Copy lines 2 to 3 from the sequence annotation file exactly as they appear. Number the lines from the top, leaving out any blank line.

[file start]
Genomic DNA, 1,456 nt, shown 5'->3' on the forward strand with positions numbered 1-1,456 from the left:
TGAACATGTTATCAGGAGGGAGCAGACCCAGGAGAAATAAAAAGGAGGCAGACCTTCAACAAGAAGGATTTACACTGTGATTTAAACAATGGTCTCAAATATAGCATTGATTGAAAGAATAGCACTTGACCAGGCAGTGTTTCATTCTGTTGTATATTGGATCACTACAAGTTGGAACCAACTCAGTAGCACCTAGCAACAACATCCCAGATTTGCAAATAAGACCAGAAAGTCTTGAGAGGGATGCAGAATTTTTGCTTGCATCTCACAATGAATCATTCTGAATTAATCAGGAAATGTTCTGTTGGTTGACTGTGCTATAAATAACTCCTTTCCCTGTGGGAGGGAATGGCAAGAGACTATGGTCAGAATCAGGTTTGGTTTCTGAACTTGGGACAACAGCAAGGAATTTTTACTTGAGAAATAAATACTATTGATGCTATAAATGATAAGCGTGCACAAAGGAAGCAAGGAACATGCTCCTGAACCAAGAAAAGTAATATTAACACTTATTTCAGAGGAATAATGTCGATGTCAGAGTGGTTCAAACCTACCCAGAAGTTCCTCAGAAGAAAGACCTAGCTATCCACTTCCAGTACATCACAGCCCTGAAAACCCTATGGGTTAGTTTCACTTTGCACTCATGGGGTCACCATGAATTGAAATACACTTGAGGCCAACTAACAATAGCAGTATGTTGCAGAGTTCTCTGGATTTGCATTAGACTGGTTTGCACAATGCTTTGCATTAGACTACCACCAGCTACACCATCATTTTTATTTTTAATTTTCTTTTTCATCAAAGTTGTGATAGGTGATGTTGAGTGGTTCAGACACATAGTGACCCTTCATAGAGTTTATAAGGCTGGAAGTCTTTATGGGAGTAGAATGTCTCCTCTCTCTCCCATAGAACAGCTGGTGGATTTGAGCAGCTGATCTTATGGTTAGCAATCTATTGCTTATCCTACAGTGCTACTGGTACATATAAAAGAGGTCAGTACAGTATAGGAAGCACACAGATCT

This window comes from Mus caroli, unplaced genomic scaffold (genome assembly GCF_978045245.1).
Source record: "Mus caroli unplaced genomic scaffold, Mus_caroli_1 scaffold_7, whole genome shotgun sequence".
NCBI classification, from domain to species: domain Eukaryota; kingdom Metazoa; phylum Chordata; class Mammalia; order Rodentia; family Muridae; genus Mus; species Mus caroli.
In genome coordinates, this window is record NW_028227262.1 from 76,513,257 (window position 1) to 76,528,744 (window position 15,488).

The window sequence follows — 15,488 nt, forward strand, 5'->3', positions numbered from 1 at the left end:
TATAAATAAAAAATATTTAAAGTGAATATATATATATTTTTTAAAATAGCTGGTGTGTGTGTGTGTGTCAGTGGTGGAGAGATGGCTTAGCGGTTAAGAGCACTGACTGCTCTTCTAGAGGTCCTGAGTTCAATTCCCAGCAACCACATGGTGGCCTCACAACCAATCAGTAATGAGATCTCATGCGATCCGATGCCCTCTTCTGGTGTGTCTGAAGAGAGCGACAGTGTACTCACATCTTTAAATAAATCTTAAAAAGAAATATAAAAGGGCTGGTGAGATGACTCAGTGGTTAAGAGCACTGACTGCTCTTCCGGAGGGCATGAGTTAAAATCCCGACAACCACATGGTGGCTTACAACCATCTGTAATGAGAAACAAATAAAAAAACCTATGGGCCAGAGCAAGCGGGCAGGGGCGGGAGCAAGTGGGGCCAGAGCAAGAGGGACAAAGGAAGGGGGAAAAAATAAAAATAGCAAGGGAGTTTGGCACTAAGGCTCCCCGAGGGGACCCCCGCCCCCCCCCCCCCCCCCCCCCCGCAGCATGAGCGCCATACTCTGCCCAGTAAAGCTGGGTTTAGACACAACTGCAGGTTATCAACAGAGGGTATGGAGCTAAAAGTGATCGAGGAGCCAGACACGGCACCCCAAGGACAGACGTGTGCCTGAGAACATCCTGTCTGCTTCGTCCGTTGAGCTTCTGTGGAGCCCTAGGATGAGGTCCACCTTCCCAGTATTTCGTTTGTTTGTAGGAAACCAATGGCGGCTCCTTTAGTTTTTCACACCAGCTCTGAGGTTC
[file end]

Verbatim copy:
TGAACATGTTATCAGGAGGGAGCAGACCCAGGAGAAATAAAAAGGAGGCAGACCTTCAACAAGAAGGATTTACACTGTGATTTAAACAATGGTCTCAAATATAGCATTGATTGAAAGAATAGCACTTGACCAGGCAGTGTTTCATTCTGTTGTATATTGGATCACTACAAGTTGGAACCAACTCAGTAGCACCTAGCAACAACATCCCAGATTTGCAAATAAGACCAGAAAGTCTTGAGAGGGATGCAGAATTTTTGCTTGCATCTCACAATGAATCATTCTGAATTAATCAGGAAATGTTCTGTTGGTTGACTGTGCTATAAATAACTCCTTTCCCTGTGGGAGGGAATGGCAAGAGACTATGGTCAGAATCAGGTTTGGTTTCTGAACTTGGGACAACAGCAAGGAATTTTTACTTGAGAAATAAATACTATTGATGCTATAAATGATAAGCGTGCACAAAGGAAGCAAGGAACATGCTCCTGAACCAAGAAAAGTAATATTAACACTTATTTCAGAGGAATAATGTCGATGTCAGAGTGGTTCAAACCTACCCAGAAGTTCCTCAGAAGAAAGACCTAGCTATCCACTTCCAGTACATCACAGCCCTGAAAACCCTATGGGTTAGTTTCACTTTGCACTCATGGGGTCACCATGAATTGAAATACACTTGAGGCCAACTAACAATAGCAGTATGTTGCAGAGTTCTCTGGATTTGCATTAGACTGGTTTGCACAATGCTTTGCATTAGACTACCACCAGCTACACCATCATTTTTATTTTTAATTTTCTTTTTCATCAAAGTTGTGATAGGTGATGTTGAGTGGTTCAGACACATAGTGACCCTTCATAGAGTTTATAAGGCTGGAAGTCTTTATGGGAGTAGAATGTCTCCTCTCTCTCCCATAGAACAGCTGGTGGATTTGAGCAGCTGATCTTATGGTTAGCAATCTATTGCTTATCCTACAGTGCTACTGGTACATATAAAAGAGGTCAGTACAGTATAGGAAGCACACAGATCT

This window comes from Mus caroli, unplaced genomic scaffold (genome assembly GCF_978045245.1).